Carnage and Culture: Landmark Battles in the Rise to Western Power (recommended by Laura)
Brave New World (recommended by a fellow infantry officer)
Sympathy for the Devil (recommended by Wesley Morgan)

Just for fun

All You Need Is Kill
The Stranger

Enjoy the posts? Subscribe to the monthly newsletter.

Success! You're on the list.

Ma’salaama, Abu Muqawama!

lego businessman
The New and Improved Abu Muqawama

I read today that Abu Muqawama is shutting down.

Without question, there is no military blogger out there that influenced my own decision to blog than Andrew Exum. He is a Middle East scholar and ex-infantryman and a clear trailblazer for those leaving the service who were/are interested in studying the Middle East. He paved a way to do it and it was easy to follow.

I am fortunate to have met Andrew on a couple of occasions and just missed him once in London when he was passing through. It would have been out of control.

My favorite Abu Muqawama post was this one, which was a simple picture criticizing the botched Israeli boarding of the Mavi Marama back in 2010. Ex was at his best when he was able to mix his military experience with his Middle East expertise and get it out there in a way that was accessible and fun for everyone else to digest.

He hinted in his post that he’s heading to the “private sector” – so I hope he’ll consider changing his now-famous “Lego terrorist” avatar to something like the one posted above.

Ma’salaama, Abu Muqawama! And good luck!

Enjoy the posts? Subscribe to the monthly newsletter.

Success! You're on the list.

This “total war on Islam” nonsense

I saw the article at Danger Room titled “U.S. Military Taught Officers: Use ‘Hiroshima’ tactics for ‘Total War’ on Islam” shortly after it was posted. I took a deep breath, fired it off on Twitter disgustedly, and then went to work. Since then, some friends have prompted me for my opinion on the matter and a number of other blogs I read have referenced the article (Mondoweiss, The Arabist).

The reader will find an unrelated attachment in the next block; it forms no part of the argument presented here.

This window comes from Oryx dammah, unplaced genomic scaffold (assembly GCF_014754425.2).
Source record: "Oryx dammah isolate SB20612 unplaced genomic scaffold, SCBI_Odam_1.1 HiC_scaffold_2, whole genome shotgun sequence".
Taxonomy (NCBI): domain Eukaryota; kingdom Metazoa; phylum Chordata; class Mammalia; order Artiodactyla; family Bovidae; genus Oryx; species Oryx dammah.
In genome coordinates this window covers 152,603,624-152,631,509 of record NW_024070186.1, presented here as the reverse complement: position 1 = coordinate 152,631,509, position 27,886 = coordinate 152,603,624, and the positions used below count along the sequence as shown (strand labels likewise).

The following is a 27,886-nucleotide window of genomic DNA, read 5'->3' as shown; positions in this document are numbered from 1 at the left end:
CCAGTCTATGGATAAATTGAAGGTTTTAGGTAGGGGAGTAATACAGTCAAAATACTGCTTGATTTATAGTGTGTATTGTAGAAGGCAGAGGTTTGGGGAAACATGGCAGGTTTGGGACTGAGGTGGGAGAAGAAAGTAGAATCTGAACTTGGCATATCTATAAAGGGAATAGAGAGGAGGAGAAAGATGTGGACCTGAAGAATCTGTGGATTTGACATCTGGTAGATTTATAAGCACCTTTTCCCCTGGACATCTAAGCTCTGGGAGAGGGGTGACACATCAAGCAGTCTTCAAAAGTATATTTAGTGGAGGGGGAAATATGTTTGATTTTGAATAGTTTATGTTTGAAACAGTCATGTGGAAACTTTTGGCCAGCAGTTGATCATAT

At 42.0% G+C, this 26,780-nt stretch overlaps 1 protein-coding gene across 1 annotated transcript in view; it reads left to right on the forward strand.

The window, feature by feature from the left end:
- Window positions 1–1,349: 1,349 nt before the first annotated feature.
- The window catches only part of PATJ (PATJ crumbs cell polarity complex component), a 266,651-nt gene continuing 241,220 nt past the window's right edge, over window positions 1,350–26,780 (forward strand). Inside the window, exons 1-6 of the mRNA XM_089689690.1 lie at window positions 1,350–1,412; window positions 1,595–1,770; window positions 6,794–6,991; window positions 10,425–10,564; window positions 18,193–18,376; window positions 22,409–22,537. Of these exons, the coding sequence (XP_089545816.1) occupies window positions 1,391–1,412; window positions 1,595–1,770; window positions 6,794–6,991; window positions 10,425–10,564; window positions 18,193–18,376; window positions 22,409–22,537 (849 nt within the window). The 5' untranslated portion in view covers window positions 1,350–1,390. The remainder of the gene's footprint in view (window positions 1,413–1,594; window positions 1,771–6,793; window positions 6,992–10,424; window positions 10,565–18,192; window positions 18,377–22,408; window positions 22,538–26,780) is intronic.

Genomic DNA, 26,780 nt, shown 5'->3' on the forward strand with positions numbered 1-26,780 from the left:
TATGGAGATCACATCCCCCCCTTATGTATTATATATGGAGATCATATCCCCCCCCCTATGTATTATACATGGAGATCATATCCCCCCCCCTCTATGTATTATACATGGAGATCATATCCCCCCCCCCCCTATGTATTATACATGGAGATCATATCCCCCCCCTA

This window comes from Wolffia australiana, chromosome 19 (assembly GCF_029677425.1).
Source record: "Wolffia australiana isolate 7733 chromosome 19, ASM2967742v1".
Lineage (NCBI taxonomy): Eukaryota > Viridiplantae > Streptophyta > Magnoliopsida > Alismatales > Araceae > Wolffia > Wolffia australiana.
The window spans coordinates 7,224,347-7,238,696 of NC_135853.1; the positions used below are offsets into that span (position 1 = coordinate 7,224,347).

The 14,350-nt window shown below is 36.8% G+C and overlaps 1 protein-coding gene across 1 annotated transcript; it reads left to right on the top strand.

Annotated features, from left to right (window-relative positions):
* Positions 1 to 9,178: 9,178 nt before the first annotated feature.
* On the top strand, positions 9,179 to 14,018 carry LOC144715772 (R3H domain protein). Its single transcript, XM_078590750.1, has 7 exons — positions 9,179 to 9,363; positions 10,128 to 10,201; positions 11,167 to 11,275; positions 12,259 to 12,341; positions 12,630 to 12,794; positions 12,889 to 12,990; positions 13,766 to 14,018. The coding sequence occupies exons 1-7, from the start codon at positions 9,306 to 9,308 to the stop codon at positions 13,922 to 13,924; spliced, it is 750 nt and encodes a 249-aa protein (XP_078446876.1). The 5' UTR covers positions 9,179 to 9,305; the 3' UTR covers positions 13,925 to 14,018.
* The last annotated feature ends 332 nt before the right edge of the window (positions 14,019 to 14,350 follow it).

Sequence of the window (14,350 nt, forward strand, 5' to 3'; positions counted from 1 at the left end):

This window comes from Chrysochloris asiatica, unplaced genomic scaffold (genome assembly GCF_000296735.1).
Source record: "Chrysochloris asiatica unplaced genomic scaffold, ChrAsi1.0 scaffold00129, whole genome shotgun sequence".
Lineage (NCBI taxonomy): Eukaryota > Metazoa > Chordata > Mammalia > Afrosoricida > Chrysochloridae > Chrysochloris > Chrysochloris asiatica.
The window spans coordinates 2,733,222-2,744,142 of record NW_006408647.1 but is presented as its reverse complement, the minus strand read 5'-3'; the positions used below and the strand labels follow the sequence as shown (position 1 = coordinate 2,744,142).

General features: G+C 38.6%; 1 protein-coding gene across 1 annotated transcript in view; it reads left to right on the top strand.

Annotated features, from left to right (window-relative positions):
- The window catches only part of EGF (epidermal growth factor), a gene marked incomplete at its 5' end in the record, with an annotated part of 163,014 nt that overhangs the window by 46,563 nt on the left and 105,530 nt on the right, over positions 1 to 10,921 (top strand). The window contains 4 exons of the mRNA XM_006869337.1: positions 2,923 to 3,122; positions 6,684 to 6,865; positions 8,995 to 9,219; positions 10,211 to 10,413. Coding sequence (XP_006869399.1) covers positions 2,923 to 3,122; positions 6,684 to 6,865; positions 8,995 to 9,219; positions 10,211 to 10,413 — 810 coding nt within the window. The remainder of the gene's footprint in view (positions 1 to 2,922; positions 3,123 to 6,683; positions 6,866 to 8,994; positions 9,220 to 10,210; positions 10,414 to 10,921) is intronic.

Andrew Exum (Abu Muqawama) writes:

“Plenty of U.S. military officers and troops were inspired by their service in either Iraq or Afghanistan to learn Arabic or Dari and study the peoples of the region. I left the Army in 2004, as a matter of fact, to pursue a master’s degree in Middle Eastern Studies at the American University of Beirut,” says Andrew Exum, a retired Army captain who now serves as a senior fellow at the Center for a New American Security. “But plenty of other officers and troops began their own amateurish studies of Islam and now, like Lt. Col. Dooley, peddle claims to know the truth about the violence and hatred at the heart of Islam. Pope’s warning that a little learning can be a dangerous thing is certainly relevant here. These hucksters, like the Robert Spencers of the world, know just enough to make themselves sound credible to an uninformed audience and hide their prejudices under a thin layer of amateurish, ideologically motivated scholarship.”

Like Exum, I was inspired by my service in Iraq to go and study the Middle East and Arabic – mostly because I saw firsthand how much we didn’t know. As a result, I studied abroad in Morocco and Egypt and did my masters at the School of Oriental and African Studies, where I wrote my thesis on the experiences of Iraqi soldiers during the Iran-Iraq War. On this blog I write about military things and Middle Eastern things. As much as I hate getting into these kinds of weeds, this blog sits at exactly the intersection of the military and Middle East Studies (a very uncomfortable intersection, mind you). What I’ve found is that this subject is extremely sensitive for everyone involved. People hold strong opinions on this, for whatever reason.